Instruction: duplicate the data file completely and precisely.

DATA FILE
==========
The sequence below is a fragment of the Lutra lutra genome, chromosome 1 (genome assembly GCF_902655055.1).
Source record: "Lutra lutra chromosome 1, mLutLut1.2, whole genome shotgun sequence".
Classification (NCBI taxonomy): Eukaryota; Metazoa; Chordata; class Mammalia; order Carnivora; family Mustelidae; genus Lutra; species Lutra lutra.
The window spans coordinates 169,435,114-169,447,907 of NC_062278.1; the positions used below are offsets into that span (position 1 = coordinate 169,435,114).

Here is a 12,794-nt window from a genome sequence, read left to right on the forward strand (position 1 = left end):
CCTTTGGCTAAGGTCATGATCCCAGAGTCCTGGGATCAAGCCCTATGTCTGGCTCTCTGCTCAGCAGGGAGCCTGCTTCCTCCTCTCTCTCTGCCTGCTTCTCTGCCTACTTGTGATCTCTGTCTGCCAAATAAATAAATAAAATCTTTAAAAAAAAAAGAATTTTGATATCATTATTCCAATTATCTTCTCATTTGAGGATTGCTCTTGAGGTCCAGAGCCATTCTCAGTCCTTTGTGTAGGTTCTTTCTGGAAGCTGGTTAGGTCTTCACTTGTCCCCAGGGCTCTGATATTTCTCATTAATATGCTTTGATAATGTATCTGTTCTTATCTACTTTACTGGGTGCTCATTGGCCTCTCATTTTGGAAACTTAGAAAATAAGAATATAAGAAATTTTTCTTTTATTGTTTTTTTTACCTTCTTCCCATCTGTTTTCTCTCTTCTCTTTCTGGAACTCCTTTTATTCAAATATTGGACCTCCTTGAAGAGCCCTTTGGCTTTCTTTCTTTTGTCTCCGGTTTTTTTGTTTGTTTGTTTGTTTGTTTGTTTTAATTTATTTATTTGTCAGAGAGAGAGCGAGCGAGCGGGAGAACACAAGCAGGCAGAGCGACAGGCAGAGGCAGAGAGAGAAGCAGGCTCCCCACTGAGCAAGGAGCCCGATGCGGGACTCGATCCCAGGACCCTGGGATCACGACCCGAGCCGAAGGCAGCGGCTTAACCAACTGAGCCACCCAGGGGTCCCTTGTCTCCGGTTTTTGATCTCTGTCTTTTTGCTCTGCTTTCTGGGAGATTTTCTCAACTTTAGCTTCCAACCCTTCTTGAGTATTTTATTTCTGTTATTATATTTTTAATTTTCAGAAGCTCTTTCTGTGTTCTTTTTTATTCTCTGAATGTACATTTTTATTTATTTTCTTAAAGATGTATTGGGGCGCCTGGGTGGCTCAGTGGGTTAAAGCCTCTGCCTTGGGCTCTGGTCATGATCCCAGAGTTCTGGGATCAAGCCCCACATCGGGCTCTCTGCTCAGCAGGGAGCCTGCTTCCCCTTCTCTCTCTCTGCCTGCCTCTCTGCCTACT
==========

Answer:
The sequence below is a fragment of the Lutra lutra genome, chromosome 1 (genome assembly GCF_902655055.1).
Source record: "Lutra lutra chromosome 1, mLutLut1.2, whole genome shotgun sequence".
Classification (NCBI taxonomy): Eukaryota; Metazoa; Chordata; class Mammalia; order Carnivora; family Mustelidae; genus Lutra; species Lutra lutra.
The window spans coordinates 169,435,114-169,447,907 of NC_062278.1; the positions used below are offsets into that span (position 1 = coordinate 169,435,114).

Here is a 12,794-nt window from a genome sequence, read left to right on the forward strand (position 1 = left end):
CCTTTGGCTAAGGTCATGATCCCAGAGTCCTGGGATCAAGCCCTATGTCTGGCTCTCTGCTCAGCAGGGAGCCTGCTTCCTCCTCTCTCTCTGCCTGCTTCTCTGCCTACTTGTGATCTCTGTCTGCCAAATAAATAAATAAAATCTTTAAAAAAAAAAGAATTTTGATATCATTATTCCAATTATCTTCTCATTTGAGGATTGCTCTTGAGGTCCAGAGCCATTCTCAGTCCTTTGTGTAGGTTCTTTCTGGAAGCTGGTTAGGTCTTCACTTGTCCCCAGGGCTCTGATATTTCTCATTAATATGCTTTGATAATGTATCTGTTCTTATCTACTTTACTGGGTGCTCATTGGCCTCTCATTTTGGAAACTTAGAAAATAAGAATATAAGAAATTTTTCTTTTATTGTTTTTTTTACCTTCTTCCCATCTGTTTTCTCTCTTCTCTTTCTGGAACTCCTTTTATTCAAATATTGGACCTCCTTGAAGAGCCCTTTGGCTTTCTTTCTTTTGTCTCCGGTTTTTTTGTTTGTTTGTTTGTTTGTTTGTTTTAATTTATTTATTTGTCAGAGAGAGAGCGAGCGAGCGGGAGAACACAAGCAGGCAGAGCGACAGGCAGAGGCAGAGAGAGAAGCAGGCTCCCCACTGAGCAAGGAGCCCGATGCGGGACTCGATCCCAGGACCCTGGGATCACGACCCGAGCCGAAGGCAGCGGCTTAACCAACTGAGCCACCCAGGGGTCCCTTGTCTCCGGTTTTTGATCTCTGTCTTTTTGCTCTGCTTTCTGGGAGATTTTCTCAACTTTAGCTTCCAACCCTTCTTGAGTATTTTATTTCTGTTATTATATTTTTAATTTTCAGAAGCTCTTTCTGTGTTCTTTTTTATTCTCTGAATGTACATTTTTATTTATTTTCTTAAAGATGTATTGGGGCGCCTGGGTGGCTCAGTGGGTTAAAGCCTCTGCCTTGGGCTCTGGTCATGATCCCAGAGTTCTGGGATCAAGCCCCACATCGGGCTCTCTGCTCAGCAGGGAGCCTGCTTCCCCTTCTCTCTCTCTGCCTGCCTCTCTGCCTACT